The ‘ghost’ fossils of the future past

Fossil Coccolithophores. Image Credit: S.M. Slater, P. Bown et al / Science journal

Calcareous nannoplankton represent a major component of oceanic phytoplankton, ranging in size from 0.25 to 30 μm. The first records are from the Late Triassic. Their calcareous skeletons can be found in fine-grained pelagic sediments in high concentrations and the biomineralization of coccoliths is a globally significant rock-forming process. This heterogeneous group includes coccoliths, discoasters and nannoconids. They are crucial elements for our understanding of past and present oceans. Their skeletons take up chemical signals from the sea water, in particular isotopes of oxygen and carbon.  In the Jurassic and Cretaceous oceans, the calcareous nannoplankton was the most efficient rock-forming group, for that reason the characterization of calcareous nannofloras in OAE (Oceanic Anoxic Events) intervals are used to improve our understanding of the marine ecosystem and biological processes such as photosynthesis (biological pump) and biomineralisation (carbonate pump) that affect the organic and inorganic carbon cycle, as well as adsorption of atmospheric CO2 in the oceans (Erba, 2013). 

Schematic representation of a generic coccolithophore cell. From Flores & Sierro, 2013.

Coccolithophores are unicellular marine golden-brown algae differing from other Chrysophyta in having two flagella and a third flagella-like appendage called a haptonema. They also posses calcified scales, called coccoliths, at some stage in their life as a protective armour that eventually falls to the ocean floor to build deep-sea ooze and fossil chalks. Declines in the abundance of nannofossils through several past global warming events were linked to biocalcification crises caused by climate change and ocean acidification. Now, a new study presents a global record of ‘ghost’ nannofossils that reveals that  nannoplankton were more resilient to past warming events than traditional fossil evidence would suggest.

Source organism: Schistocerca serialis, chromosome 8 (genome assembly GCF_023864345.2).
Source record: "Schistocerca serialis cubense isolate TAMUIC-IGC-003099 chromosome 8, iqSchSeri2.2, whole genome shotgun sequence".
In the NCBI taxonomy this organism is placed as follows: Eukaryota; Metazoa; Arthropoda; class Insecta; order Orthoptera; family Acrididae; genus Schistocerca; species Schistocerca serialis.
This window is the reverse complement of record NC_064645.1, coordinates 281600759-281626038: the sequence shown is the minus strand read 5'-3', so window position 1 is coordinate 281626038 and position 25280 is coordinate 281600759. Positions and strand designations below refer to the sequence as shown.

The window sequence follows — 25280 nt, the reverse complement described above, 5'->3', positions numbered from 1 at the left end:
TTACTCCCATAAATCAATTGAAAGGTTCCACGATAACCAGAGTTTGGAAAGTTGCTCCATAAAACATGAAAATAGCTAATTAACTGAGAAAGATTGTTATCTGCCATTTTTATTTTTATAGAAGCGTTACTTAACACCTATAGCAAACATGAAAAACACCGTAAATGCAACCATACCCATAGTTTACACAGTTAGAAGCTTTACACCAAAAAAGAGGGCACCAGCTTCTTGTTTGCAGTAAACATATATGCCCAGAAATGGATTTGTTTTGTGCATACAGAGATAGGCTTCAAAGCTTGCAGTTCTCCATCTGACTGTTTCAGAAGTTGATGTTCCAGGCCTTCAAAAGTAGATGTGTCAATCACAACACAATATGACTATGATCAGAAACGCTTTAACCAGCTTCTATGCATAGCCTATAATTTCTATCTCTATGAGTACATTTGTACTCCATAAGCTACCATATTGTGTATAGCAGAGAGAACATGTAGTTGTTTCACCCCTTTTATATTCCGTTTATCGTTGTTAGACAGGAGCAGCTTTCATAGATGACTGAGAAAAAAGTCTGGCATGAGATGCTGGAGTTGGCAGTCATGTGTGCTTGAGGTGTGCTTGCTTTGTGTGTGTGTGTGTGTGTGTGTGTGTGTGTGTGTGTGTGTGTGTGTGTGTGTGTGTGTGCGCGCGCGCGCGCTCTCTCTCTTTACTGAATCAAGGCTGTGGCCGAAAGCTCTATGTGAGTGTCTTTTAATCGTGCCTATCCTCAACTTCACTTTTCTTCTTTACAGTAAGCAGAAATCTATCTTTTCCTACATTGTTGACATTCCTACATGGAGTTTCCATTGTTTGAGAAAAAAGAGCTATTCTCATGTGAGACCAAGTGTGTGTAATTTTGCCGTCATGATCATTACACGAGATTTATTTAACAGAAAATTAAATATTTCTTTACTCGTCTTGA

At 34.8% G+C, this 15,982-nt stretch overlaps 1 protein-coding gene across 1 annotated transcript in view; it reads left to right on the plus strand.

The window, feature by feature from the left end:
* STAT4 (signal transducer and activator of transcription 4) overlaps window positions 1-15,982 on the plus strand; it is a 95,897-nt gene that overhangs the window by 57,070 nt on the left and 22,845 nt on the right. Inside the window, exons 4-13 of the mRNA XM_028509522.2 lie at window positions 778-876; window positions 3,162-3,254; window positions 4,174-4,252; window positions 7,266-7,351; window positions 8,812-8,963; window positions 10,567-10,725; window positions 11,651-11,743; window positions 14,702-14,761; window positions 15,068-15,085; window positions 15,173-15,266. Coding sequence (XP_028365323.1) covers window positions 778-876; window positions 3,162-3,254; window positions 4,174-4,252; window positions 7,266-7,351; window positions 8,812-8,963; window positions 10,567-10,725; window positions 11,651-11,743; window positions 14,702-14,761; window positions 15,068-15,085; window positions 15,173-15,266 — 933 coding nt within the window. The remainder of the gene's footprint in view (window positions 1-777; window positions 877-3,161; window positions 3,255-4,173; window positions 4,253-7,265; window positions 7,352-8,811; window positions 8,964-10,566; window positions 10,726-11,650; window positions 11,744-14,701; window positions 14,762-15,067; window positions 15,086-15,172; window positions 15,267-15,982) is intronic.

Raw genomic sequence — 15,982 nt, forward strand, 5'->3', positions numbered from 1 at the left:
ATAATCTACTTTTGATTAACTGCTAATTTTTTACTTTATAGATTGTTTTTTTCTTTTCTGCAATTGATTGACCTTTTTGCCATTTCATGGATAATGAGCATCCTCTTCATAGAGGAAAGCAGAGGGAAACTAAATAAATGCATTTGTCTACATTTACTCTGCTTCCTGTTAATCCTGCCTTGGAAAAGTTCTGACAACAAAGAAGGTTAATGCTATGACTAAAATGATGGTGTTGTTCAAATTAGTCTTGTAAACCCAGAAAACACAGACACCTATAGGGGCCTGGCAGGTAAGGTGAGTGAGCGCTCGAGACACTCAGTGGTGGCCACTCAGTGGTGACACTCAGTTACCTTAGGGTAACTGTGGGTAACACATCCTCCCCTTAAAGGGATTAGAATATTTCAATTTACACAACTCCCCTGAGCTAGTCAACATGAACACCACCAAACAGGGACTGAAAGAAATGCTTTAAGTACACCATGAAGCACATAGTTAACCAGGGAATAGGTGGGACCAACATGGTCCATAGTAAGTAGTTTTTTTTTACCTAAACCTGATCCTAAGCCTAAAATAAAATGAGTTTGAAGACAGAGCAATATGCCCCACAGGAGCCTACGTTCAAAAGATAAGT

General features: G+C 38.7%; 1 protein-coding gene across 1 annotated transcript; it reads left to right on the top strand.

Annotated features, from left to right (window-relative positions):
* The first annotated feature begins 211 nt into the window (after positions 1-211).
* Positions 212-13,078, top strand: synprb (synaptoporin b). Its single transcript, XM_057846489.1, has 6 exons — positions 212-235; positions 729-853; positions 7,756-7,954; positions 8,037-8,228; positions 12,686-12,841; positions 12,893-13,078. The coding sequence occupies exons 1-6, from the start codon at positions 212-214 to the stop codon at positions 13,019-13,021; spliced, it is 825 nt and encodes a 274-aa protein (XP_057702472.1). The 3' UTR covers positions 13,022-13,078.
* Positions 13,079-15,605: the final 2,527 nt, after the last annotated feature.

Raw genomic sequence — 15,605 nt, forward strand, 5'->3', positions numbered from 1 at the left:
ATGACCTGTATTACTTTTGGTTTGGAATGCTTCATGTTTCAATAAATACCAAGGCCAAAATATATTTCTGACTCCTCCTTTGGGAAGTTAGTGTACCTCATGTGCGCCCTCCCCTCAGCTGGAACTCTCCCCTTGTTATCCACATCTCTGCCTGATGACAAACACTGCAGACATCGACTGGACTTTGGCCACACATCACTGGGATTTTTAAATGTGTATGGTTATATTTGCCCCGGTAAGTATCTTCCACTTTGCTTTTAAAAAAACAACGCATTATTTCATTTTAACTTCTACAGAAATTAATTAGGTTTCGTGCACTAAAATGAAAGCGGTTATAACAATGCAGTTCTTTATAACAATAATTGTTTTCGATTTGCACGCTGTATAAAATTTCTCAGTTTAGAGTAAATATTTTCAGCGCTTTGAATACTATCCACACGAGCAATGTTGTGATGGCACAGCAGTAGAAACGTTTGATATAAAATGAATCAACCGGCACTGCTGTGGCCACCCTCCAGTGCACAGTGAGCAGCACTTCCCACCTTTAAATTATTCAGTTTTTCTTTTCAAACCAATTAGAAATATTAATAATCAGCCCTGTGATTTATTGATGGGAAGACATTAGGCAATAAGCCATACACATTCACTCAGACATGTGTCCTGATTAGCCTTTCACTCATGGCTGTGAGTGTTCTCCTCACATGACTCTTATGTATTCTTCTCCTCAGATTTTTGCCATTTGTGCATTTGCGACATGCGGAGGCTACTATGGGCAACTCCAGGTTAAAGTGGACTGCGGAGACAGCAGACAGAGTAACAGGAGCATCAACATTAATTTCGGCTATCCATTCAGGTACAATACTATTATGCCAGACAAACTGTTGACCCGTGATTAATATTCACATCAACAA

Scanning electron microscope images of calcareous nannofossil imprints preserved on the surface of organic matter; Toarcian (including T-OAE interval), Yorkshire, UK. From Slater et al., 2022

The new study focused on the Toarcian Oceanic Anoxic Event (T-OAE ∼183 mya) considered as one of the most severe of the Mesozoic era. This event is associated with a major negative carbon isotope excursion, mass extinction, marine transgression and global warming caused by massive volcanism in the Southern Hemisphere. Previous studies had indicated that during the peak of this event calcareous nannofossils collapsed due to ocean acidification. But the new research have found that these fossils had been overlooked due to their tiny size and their mode of preservation.

Ghost nannofossils  in rocks from the T-OAE, OAE1a and OAE2. Credit: S.M. Slater et al., 2022

After their death, nannofossils were buried in soft sediment at the bottom of the sea, while their imprints were preserved in the surfaces of other organic matter, such as pollen or spores. These imprints—or “ghost”—nannofossils were found in sediments through the TOAE in the UK, Germany, Japan and New Zealand, but also from two similar global warming events in the Cretaceous: the early Aptian Oceanic Anoxic Event (OAE1a, 120 Ma) from Sweden, and the Oceanic Anoxic Event 2 (OAE2, 94 Ma) from Italy. These findings provide new tools to understand how the calcareous nannoplankton respond to warming events.



S. M. Slater, P. Bown, R. J. Twitchett, S. Danise, V. Vajda, Global record of ‘ghost’ nannofossils reveals plankton resilience to high-CO2 and warming, Science (2022).

Elisabetta Erba, Calcareous nannofossils and Mesozoic oceanic anoxic events, Marine Micropaleontology 52 (2004) 85 – 106

Doney, D. S. Busch, S. R. Cooley, K. J. Kroeker, The impacts of ocean acidification on